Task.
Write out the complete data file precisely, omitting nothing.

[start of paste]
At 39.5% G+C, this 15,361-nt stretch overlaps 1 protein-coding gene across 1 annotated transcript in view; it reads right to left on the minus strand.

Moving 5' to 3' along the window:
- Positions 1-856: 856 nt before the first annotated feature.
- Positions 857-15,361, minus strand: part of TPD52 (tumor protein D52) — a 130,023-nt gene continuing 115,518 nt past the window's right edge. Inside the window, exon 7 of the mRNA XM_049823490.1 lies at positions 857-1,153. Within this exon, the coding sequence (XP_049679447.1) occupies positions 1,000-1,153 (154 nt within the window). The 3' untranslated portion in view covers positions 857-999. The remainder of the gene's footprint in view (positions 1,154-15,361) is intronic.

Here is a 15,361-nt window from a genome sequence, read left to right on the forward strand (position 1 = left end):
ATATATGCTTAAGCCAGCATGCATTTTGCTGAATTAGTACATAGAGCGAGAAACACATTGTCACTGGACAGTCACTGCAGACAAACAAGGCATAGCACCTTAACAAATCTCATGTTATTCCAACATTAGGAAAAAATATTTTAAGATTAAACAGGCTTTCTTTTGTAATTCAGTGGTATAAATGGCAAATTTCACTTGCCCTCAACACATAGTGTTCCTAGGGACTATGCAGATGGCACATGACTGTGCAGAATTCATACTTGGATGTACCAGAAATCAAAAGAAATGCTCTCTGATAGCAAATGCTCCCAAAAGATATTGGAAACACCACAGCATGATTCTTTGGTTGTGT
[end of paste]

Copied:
At 39.5% G+C, this 15,361-nt stretch overlaps 1 protein-coding gene across 1 annotated transcript in view; it reads right to left on the minus strand.

Moving 5' to 3' along the window:
- Positions 1-856: 856 nt before the first annotated feature.
- Positions 857-15,361, minus strand: part of TPD52 (tumor protein D52) — a 130,023-nt gene continuing 115,518 nt past the window's right edge. Inside the window, exon 7 of the mRNA XM_049823490.1 lies at positions 857-1,153. Within this exon, the coding sequence (XP_049679447.1) occupies positions 1,000-1,153 (154 nt within the window). The 3' untranslated portion in view covers positions 857-999. The remainder of the gene's footprint in view (positions 1,154-15,361) is intronic.

Here is a 15,361-nt window from a genome sequence, read left to right on the forward strand (position 1 = left end):
ATATATGCTTAAGCCAGCATGCATTTTGCTGAATTAGTACATAGAGCGAGAAACACATTGTCACTGGACAGTCACTGCAGACAAACAAGGCATAGCACCTTAACAAATCTCATGTTATTCCAACATTAGGAAAAAATATTTTAAGATTAAACAGGCTTTCTTTTGTAATTCAGTGGTATAAATGGCAAATTTCACTTGCCCTCAACACATAGTGTTCCTAGGGACTATGCAGATGGCACATGACTGTGCAGAATTCATACTTGGATGTACCAGAAATCAAAAGAAATGCTCTCTGATAGCAAATGCTCCCAAAAGATATTGGAAACACCACAGCATGATTCTTTGGTTGTGT